Our sun-system ends around 100.000 times as far away as the earth is to the sun. This x100.000 would be around the diameter of the Milky-Way. 25x from that away is our neighbour-galaxy, the Andromeda Galaxy. Our galaxy with all his neighbour galaxy's moves in a Galaxy cluster, our Galaxy cluster is called 'Virgo cluster', he has approximately 200.000 of all those galaxy's in itself. And these clusters move in so called 'Super Clusters'. And this is already the end of what we know about how big our universe is. The Super Cluster has thousands of thousands of galaxy's with all the stars and all the planets in it. Think about how much sand grains there are on a beach, in the Desert, in the whole world. And now think about the fact, that there are way more planets in the universe than sand grains on the earth. Who thinks there is no extraterrestrial life out there now?
Extraterrestrial life is life that does not originate from Earth. Although some people expect extraterrestrial life to exist, there is no unambiguous evidence for its existence so far. See also: Is there an intelligent form of life in the universe? (beyond Earth).
Yes, I believe that we are not alone in the Universe. I also must point out that I'm an atheist, so I don't believe in God - there is no religion that could cloud my views on that matter. I'm not afraid that contact with intelligent alien races may destroy the foundation of my faith... cause it doesn't exist.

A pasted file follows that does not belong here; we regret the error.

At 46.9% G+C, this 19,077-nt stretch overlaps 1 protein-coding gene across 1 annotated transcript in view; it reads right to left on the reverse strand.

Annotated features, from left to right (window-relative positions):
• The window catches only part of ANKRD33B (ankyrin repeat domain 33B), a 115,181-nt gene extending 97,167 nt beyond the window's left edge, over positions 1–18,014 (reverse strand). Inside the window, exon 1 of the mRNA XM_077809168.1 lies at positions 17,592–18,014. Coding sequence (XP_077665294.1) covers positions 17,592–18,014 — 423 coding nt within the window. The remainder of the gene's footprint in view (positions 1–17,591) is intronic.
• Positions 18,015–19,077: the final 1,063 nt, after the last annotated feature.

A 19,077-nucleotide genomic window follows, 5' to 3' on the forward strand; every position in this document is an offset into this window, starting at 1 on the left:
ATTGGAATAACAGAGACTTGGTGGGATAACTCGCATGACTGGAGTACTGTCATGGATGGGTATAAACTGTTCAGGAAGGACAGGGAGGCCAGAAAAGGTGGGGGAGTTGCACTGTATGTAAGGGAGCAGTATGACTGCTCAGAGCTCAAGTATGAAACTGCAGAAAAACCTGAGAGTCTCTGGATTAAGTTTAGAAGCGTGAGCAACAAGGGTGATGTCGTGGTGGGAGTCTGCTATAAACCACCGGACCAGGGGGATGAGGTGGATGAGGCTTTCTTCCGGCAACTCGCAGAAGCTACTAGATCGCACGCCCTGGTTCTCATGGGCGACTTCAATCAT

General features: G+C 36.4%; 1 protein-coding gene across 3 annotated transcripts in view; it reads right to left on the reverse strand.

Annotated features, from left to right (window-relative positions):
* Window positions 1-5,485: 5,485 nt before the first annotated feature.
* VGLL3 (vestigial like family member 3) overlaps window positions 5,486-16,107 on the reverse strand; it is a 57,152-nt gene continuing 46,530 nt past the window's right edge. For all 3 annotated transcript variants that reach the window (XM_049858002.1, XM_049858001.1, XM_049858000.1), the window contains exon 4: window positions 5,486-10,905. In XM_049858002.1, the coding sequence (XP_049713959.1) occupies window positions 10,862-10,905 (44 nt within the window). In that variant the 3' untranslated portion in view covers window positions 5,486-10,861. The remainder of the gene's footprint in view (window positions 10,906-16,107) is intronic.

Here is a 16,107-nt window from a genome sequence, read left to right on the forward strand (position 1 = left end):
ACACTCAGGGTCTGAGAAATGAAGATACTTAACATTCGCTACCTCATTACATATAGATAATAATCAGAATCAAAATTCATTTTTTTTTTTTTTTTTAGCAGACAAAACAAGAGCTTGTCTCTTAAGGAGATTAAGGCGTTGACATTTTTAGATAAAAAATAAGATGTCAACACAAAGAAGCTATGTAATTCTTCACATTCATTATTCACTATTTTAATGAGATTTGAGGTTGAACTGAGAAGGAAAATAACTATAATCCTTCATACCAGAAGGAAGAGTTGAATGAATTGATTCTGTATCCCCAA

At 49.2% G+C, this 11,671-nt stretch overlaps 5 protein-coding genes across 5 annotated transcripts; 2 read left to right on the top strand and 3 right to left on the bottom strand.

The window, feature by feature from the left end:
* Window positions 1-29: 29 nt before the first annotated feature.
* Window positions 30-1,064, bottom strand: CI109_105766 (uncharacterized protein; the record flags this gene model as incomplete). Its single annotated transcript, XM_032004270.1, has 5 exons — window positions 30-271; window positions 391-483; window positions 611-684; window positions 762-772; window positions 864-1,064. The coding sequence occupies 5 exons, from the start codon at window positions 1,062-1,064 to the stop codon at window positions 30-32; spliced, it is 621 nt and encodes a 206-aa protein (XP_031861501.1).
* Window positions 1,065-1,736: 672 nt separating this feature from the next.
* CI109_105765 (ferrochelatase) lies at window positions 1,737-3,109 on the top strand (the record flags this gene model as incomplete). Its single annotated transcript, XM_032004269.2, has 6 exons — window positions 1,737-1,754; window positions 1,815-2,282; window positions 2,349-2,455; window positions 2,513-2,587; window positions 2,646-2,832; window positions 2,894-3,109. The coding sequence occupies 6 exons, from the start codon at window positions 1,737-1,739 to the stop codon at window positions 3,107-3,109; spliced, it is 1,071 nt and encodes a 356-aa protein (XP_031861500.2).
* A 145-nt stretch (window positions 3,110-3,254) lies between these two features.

I believe in science, and math says that 'yes, there is the possibility that we aren't alone'. Though I think the reason why we haven't found any evidence yet is that we aren't technologically advanced enough to find it (but that doesn't mean we won't find it in the future). Of course it doesn't mean that this extraterrestrial life is as advanced as we are, but there could be a planet flourishing with microscopic life, or a planet with creatures resembling Earth's long extinct dinosaurs. It would be really arrogant of us to think that we are the one and only life form existing in the incomprehensibly vast Universe with billions of planets and stars.
In the end however I really enjoy the idea of technologically advanced alien species observing us from the safe distance and waiting for the right moment to get in contact. Imagine the possibilities!
I'm sure the universe is full of intelligent life. It's just been too intelligent to come here.
― Arthur C. Clarke
Every day astronomers are finding more planets among the distant stars. There is no proof yet of actual life, but most scientists feel uncomfortable about the Earth having the only life in the Universe. The problem would be at what stage or stages of life are out there. Finding life in the narrow band of our technology would be difficult.
Statistically it is almost certain that there is other life on other planets somewhere in the Universe. What is less certain is whether or not there is any intelligent life. We only have a sample size of one when it comes to planets that support life, so we have no idea how likely it is that self-awareness will develop at some point in the evolutionary history of a planet. It only took 500 million years or so for life to appear on earth after it solidified, but multicellular life didn't evolve for another few billion years, and the development of high intelligence happened only yesterday in evolutionary time. For this reason it's reasonable to assume that the development of intelligent life is much less likely than the development of life in general. However there is obviously much uncertainty here.